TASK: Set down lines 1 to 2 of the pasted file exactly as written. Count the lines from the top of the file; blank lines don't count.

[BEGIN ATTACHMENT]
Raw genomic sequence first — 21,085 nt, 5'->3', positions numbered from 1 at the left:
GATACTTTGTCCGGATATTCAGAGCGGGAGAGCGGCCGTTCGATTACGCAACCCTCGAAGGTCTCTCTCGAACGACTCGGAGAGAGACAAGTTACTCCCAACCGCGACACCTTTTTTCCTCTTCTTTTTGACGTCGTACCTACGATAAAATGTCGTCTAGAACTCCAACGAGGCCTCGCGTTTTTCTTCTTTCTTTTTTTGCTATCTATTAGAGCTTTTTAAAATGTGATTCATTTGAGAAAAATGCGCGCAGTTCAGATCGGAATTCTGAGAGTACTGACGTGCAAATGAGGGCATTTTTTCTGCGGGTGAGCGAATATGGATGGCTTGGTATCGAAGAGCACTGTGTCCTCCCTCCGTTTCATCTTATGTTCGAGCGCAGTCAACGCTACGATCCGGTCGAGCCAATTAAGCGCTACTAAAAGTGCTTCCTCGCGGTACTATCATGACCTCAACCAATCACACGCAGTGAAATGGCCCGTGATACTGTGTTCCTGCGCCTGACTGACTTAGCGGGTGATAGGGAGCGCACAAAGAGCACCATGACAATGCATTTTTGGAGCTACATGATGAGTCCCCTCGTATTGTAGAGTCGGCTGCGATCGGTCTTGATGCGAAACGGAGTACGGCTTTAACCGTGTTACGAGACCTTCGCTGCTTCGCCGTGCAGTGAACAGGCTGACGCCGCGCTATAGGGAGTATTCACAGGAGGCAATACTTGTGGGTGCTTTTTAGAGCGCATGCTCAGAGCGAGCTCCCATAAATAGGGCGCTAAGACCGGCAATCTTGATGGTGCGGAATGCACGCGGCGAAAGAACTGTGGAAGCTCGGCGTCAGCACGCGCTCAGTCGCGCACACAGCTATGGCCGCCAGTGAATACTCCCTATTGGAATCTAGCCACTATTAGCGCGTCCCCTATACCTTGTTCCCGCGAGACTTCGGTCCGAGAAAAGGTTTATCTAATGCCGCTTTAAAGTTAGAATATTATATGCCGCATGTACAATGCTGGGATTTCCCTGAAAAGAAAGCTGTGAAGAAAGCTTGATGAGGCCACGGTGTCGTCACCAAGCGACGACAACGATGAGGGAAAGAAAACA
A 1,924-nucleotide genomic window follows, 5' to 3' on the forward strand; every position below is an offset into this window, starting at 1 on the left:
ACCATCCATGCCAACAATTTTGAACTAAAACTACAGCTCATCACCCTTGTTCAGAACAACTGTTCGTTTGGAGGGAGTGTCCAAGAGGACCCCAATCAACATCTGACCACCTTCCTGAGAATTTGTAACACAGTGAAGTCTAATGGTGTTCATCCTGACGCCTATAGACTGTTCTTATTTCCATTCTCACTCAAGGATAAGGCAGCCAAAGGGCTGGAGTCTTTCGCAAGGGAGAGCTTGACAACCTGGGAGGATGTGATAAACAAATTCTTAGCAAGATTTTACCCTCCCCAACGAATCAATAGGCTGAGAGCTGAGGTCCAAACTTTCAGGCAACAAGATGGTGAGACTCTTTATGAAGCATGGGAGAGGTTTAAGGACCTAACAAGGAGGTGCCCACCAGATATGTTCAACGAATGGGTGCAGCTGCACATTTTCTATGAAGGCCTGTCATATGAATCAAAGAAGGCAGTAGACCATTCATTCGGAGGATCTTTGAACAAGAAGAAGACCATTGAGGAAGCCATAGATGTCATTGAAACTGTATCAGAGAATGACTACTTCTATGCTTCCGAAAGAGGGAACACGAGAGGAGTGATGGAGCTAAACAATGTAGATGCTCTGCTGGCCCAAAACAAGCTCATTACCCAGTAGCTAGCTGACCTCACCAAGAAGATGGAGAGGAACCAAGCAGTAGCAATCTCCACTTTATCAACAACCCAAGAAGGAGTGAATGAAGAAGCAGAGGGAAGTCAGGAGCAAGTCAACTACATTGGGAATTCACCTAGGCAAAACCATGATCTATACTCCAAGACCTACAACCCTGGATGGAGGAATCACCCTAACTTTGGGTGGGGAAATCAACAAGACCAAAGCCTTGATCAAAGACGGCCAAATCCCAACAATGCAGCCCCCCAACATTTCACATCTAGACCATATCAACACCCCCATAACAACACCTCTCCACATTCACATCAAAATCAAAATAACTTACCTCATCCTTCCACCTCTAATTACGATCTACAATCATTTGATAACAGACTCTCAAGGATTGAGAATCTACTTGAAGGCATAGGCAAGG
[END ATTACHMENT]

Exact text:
Raw genomic sequence first — 21,085 nt, 5'->3', positions numbered from 1 at the left:
GATACTTTGTCCGGATATTCAGAGCGGGAGAGCGGCCGTTCGATTACGCAACCCTCGAAGGTCTCTCTCGAACGACTCGGAGAGAGACAAGTTACTCCCAACCGCGACACCTTTTTTCCTCTTCTTTTTGACGTCGTACCTACGATAAAATGTCGTCTAGAACTCCAACGAGGCCTCGCGTTTTTCTTCTTTCTTTTTTTGCTATCTATTAGAGCTTTTTAAAATGTGATTCATTTGAGAAAAATGCGCGCAGTTCAGATCGGAATTCTGAGAGTACTGACGTGCAAATGAGGGCATTTTTTCTGCGGGTGAGCGAATATGGATGGCTTGGTATCGAAGAGCACTGTGTCCTCCCTCCGTTTCATCTTATGTTCGAGCGCAGTCAACGCTACGATCCGGTCGAGCCAATTAAGCGCTACTAAAAGTGCTTCCTCGCGGTACTATCATGACCTCAACCAATCACACGCAGTGAAATGGCCCGTGATACTGTGTTCCTGCGCCTGACTGACTTAGCGGGTGATAGGGAGCGCACAAAGAGCACCATGACAATGCATTTTTGGAGCTACATGATGAGTCCCCTCGTATTGTAGAGTCGGCTGCGATCGGTCTTGATGCGAAACGGAGTACGGCTTTAACCGTGTTACGAGACCTTCGCTGCTTCGCCGTGCAGTGAACAGGCTGACGCCGCGCTATAGGGAGTATTCACAGGAGGCAATACTTGTGGGTGCTTTTTAGAGCGCATGCTCAGAGCGAGCTCCCATAAATAGGGCGCTAAGACCGGCAATCTTGATGGTGCGGAATGCACGCGGCGAAAGAACTGTGGAAGCTCGGCGTCAGCACGCGCTCAGTCGCGCACACAGCTATGGCCGCCAGTGAATACTCCCTATTGGAATCTAGCCACTATTAGCGCGTCCCCTATACCTTGTTCCCGCGAGACTTCGGTCCGAGAAAAGGTTTATCTAATGCCGCTTTAAAGTTAGAATATTATATGCCGCATGTACAATGCTGGGATTTCCCTGAAAAGAAAGCTGTGAAGAAAGCTTGATGAGGCCACGGTGTCGTCACCAAGCGACGACAACGATGAGGGAAAGAAAACA